Barbados

Islands rise to the worldwide economic challenge


By added on 13/04/2011

The Isle of Man is not alone in implementing new economic development strategies in an attempt to mitigate the impact of further financial shocks, says a new survey, isleofman.com reports.

 A detailed examination of 20 islands around the world has shown that governments are responding to the recent economic challenges by revising strategies and designing plans, which integrate social, economic and environmental policy objectives.

 “With such economic uncertainty in recent years our research shows that many islands are particularly susceptible, are identifying solutions which seek to mitigate the impacts of economic shocks and strengthen their economies,” said Island Analysis chief executive Chris Brock.

 Island Analysis compared economic strategies from 20 different islands including the Isle of Man, Jersey, BVI, Tasmania, Cyprus, Barbados, Mauritius and the Cook Islands and found that all were looking at ways of sustaining their economies.

 “Overall GDP has declined in many islands in 2010 compared to 2009 and this was especially marked in those islands which rely heavily on the finance sector and tourism. Although they have benefited from their investment in financial services, they have felt the impact of the economic crisis more than others,” said Mr Brock.

 Despite the impact of the downturn, financial services remain a major contributing factor to economic success. The international finance centres of the Isle of Man, Bermuda, Jersey, Cayman and Guernsey had the highest GDP per capita and Bermuda, which at 59sq.km was the smallest of the islands surveyed, has the largest GDP per capita at US$ 94,908 (2008 figure). Financial services in the Channel Islands and the Isle of Man contribute over 40 per cent of GDP.

 “Islands recognise the importance of financial services to their economic success and 60 per cent have identified this sector as a target,” said Mr Brock.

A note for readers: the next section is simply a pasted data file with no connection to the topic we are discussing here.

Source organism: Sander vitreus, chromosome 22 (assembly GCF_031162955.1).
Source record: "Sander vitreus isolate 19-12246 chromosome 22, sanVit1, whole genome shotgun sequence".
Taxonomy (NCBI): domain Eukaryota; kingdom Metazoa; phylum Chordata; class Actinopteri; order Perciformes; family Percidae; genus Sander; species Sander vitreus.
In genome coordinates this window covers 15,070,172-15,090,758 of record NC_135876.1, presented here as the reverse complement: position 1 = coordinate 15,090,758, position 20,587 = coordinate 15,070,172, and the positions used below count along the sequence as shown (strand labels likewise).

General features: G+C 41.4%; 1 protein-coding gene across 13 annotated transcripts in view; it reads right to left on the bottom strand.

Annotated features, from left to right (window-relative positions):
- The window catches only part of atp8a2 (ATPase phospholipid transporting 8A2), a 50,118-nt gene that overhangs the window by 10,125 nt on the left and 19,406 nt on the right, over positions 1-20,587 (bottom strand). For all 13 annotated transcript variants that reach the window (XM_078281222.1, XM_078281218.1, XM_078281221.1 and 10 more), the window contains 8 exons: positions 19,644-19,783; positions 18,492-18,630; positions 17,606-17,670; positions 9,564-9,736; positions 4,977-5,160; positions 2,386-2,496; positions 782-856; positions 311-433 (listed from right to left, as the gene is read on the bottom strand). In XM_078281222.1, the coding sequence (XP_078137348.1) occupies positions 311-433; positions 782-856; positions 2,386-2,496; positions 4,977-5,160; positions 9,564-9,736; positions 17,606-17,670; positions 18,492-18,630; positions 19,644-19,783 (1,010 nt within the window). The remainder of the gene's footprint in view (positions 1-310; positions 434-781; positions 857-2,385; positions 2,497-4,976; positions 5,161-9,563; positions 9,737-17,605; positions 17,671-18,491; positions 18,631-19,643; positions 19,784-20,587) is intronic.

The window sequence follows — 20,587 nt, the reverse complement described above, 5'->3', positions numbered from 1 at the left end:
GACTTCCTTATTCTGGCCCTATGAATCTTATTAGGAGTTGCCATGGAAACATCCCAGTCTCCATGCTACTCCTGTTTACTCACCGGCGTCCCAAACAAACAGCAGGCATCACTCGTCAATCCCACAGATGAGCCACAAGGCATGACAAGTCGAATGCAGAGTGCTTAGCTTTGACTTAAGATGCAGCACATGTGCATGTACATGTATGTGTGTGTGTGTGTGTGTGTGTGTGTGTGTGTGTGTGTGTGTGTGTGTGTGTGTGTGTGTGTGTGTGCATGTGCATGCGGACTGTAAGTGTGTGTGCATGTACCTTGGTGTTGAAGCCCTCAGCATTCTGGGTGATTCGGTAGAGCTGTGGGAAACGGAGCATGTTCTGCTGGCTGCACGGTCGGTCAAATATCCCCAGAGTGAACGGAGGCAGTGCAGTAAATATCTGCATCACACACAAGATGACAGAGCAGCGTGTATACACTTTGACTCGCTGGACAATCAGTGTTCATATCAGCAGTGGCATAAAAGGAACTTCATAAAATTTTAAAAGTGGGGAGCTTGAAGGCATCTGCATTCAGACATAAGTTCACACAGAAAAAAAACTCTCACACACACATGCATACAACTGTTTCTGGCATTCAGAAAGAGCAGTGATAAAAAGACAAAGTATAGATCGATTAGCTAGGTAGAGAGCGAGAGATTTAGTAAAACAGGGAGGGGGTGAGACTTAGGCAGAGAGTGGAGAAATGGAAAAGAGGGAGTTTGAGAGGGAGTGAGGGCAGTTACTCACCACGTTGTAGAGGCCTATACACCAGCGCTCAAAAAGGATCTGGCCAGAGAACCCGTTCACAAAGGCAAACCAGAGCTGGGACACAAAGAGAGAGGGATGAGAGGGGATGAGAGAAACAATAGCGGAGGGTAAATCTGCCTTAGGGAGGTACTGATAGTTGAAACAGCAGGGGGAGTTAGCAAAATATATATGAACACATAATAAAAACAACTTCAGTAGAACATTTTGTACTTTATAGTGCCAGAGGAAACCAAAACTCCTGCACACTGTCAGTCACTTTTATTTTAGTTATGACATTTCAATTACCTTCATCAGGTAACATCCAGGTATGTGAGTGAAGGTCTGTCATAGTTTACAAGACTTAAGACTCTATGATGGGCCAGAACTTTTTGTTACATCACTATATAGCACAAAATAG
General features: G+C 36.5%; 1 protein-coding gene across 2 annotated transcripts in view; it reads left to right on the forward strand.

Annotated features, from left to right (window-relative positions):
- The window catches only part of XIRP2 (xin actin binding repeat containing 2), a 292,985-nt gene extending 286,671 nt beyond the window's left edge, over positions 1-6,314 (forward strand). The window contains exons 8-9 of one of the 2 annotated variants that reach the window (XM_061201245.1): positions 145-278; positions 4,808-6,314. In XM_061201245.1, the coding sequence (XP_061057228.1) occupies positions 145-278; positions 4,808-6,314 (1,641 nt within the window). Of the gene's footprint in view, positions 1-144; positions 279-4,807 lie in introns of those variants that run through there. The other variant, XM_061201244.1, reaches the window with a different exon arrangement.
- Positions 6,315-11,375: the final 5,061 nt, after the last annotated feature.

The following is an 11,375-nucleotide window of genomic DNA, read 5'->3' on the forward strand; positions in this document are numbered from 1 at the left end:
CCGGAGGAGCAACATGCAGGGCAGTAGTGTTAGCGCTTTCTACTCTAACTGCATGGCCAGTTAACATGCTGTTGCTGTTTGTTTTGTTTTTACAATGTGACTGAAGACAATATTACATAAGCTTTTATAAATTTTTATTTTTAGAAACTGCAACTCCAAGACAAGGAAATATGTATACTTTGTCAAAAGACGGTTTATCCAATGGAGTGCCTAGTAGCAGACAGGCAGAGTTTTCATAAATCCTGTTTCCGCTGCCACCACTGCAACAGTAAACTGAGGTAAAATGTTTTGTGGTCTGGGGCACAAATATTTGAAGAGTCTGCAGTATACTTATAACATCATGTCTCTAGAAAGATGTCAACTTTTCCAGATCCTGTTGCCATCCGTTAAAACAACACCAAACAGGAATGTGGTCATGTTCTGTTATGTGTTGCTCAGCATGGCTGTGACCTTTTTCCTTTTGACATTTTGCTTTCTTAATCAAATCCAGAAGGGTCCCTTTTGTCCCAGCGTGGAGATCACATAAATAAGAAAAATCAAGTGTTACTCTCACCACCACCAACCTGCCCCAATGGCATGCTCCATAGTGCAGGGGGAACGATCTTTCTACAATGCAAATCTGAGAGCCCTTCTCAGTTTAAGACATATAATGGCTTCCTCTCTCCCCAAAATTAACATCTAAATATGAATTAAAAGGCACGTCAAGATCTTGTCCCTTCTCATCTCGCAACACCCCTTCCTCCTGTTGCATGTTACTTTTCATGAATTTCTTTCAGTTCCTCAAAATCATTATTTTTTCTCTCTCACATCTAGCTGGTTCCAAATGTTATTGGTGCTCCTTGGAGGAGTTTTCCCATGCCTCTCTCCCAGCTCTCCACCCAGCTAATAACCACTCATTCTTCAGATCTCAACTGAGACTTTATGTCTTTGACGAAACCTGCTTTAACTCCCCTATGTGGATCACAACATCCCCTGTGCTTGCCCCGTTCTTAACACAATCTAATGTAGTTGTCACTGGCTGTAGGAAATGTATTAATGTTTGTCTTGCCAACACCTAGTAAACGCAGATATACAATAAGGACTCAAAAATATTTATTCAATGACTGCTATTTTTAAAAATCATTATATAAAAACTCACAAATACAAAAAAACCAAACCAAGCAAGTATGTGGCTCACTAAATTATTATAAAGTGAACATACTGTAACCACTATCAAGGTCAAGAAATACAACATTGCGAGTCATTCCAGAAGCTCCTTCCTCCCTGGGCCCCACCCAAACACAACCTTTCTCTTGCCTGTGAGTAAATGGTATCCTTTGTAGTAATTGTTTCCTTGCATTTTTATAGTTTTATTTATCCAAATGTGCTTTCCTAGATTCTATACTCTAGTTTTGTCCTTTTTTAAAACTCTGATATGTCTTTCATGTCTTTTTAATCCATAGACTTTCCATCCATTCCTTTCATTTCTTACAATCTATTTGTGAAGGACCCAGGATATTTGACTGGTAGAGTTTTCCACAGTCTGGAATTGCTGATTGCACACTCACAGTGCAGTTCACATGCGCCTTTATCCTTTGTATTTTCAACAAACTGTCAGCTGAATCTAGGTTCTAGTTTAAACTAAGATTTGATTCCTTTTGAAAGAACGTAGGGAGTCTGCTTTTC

However, the research found that islands had also recognised the need for diversification and those islands with a diversified economy such as Prince Edward Island and Tasmania had been more resilient.

 “In order to diversify their economy, all the islands analysed have recognised the need to raise the skill base but only those with financial means are actually investing in skills and training programmes and they undoubtedly will reap the rewards,” said Mr Brock.

 Two areas which islands had been highlighted as worthy of investment were tourism and renewable energy.

“Tourism is perhaps less of a surprise as many of the islands have a very attractive offering and have relied heavily on this sector for many years. What is perhaps surprising is the fact that 90 per cent have identified it as a sector to develop with a significant financial commitment, much of it being allocated to infrastructure projects. Barbados for example has set aside US$145m to enhance the tourism offering.

 “In addition a third of islands were looking at developing renewable energy solutions as both a means of being more self-sufficient to avoid exposure to rising and volatile energy prices and as a way of generating additional revenue. We expect that this will be an area that an increasing number of islands look to explore in the coming years.”

 Mr Brock believes that renewable energy is one area where additional funding would be needed.

“Islands have to rely on their strategies and their people and despite them all recognising the need for funding to support economic development, only three – Malta, Mauritius and Tasmania – have established dedicated Public Private Partnership units,” he said.

 ‘Islands are becoming more open to alternatives and that has to be a direct result of the economic downturn. Their size has magnified the impact and they now need to address this, revise strategies and ensure their economic future is certain.’